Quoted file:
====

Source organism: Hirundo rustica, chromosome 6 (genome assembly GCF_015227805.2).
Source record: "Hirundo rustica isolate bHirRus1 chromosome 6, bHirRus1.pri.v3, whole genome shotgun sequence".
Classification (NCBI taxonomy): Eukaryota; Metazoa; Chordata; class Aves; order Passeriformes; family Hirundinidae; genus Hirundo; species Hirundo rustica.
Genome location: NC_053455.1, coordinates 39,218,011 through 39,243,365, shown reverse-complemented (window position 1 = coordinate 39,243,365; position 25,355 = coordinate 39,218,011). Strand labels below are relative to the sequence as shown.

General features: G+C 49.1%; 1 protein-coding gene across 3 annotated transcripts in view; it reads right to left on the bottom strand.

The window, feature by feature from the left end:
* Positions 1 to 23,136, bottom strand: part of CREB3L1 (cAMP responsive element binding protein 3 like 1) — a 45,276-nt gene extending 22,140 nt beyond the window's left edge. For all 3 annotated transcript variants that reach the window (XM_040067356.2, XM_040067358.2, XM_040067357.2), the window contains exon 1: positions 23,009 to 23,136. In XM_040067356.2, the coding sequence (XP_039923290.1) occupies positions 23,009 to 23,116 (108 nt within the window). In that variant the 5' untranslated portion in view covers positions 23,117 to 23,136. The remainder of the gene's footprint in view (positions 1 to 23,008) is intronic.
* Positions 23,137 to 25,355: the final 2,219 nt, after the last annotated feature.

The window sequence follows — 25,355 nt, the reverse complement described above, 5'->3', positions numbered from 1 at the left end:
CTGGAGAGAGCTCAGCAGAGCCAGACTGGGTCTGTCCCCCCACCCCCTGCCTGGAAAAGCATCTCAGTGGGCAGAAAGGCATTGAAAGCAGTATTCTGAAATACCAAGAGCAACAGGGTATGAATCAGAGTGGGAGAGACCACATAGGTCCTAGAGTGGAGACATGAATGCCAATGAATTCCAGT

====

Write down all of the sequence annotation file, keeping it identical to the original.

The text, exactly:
Source organism: Hirundo rustica, chromosome 6 (genome assembly GCF_015227805.2).
Source record: "Hirundo rustica isolate bHirRus1 chromosome 6, bHirRus1.pri.v3, whole genome shotgun sequence".
Classification (NCBI taxonomy): Eukaryota; Metazoa; Chordata; class Aves; order Passeriformes; family Hirundinidae; genus Hirundo; species Hirundo rustica.
Genome location: NC_053455.1, coordinates 39,218,011 through 39,243,365, shown reverse-complemented (window position 1 = coordinate 39,243,365; position 25,355 = coordinate 39,218,011). Strand labels below are relative to the sequence as shown.

General features: G+C 49.1%; 1 protein-coding gene across 3 annotated transcripts in view; it reads right to left on the bottom strand.

The window, feature by feature from the left end:
* Positions 1 to 23,136, bottom strand: part of CREB3L1 (cAMP responsive element binding protein 3 like 1) — a 45,276-nt gene extending 22,140 nt beyond the window's left edge. For all 3 annotated transcript variants that reach the window (XM_040067356.2, XM_040067358.2, XM_040067357.2), the window contains exon 1: positions 23,009 to 23,136. In XM_040067356.2, the coding sequence (XP_039923290.1) occupies positions 23,009 to 23,116 (108 nt within the window). In that variant the 5' untranslated portion in view covers positions 23,117 to 23,136. The remainder of the gene's footprint in view (positions 1 to 23,008) is intronic.
* Positions 23,137 to 25,355: the final 2,219 nt, after the last annotated feature.

The window sequence follows — 25,355 nt, the reverse complement described above, 5'->3', positions numbered from 1 at the left end:
CTGGAGAGAGCTCAGCAGAGCCAGACTGGGTCTGTCCCCCCACCCCCTGCCTGGAAAAGCATCTCAGTGGGCAGAAAGGCATTGAAAGCAGTATTCTGAAATACCAAGAGCAACAGGGTATGAATCAGAGTGGGAGAGACCACATAGGTCCTAGAGTGGAGACATGAATGCCAATGAATTCCAGT